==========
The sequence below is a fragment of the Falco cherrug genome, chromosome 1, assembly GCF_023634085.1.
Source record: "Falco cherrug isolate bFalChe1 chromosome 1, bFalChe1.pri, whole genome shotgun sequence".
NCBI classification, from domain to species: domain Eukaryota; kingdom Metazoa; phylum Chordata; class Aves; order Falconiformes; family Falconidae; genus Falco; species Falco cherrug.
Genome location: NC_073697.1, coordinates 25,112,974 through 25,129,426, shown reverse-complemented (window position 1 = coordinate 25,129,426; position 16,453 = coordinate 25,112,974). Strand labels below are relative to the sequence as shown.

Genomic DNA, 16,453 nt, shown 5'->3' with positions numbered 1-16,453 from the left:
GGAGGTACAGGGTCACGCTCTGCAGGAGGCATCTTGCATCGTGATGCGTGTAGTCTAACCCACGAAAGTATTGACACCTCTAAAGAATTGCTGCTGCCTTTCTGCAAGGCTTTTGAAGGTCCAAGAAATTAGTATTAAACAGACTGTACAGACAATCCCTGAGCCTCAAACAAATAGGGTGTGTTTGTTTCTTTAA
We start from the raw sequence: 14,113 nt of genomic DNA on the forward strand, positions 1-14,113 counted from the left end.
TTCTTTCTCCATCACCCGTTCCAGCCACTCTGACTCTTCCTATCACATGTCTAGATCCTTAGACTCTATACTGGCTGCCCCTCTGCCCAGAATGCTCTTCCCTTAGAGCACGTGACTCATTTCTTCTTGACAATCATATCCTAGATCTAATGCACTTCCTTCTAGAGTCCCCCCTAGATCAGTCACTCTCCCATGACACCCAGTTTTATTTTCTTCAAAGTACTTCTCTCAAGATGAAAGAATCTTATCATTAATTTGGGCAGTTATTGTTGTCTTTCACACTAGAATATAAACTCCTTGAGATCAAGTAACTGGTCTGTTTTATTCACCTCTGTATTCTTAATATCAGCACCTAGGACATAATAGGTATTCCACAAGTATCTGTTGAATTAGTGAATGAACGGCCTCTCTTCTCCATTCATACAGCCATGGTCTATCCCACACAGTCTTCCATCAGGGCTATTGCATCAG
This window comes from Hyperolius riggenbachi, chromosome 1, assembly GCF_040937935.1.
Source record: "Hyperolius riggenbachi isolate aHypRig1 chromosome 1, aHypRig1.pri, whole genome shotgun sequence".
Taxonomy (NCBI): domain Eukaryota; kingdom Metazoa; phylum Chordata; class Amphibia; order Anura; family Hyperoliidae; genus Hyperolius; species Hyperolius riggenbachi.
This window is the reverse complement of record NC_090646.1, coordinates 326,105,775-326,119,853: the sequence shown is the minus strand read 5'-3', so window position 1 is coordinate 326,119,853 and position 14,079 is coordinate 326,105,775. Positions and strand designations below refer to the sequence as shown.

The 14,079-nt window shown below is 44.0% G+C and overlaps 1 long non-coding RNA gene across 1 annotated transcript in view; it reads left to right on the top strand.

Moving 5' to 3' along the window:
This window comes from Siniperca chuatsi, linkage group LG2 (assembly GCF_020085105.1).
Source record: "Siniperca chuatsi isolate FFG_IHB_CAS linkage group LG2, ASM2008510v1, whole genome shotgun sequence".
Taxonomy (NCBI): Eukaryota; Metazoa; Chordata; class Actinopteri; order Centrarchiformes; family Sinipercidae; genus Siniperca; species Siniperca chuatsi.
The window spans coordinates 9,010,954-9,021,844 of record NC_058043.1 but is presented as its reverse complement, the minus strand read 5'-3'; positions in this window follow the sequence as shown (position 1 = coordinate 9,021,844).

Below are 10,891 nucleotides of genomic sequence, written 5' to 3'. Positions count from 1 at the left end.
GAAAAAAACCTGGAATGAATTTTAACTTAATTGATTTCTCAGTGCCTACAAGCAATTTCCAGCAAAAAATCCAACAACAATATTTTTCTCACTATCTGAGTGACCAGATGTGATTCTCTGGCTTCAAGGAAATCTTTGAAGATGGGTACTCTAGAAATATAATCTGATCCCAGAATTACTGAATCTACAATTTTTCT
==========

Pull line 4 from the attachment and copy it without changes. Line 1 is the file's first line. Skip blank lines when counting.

Genome location: NC_073697.1, coordinates 25,112,974 through 25,129,426, shown reverse-complemented (window position 1 = coordinate 25,129,426; position 16,453 = coordinate 25,112,974). Strand labels below are relative to the sequence as shown.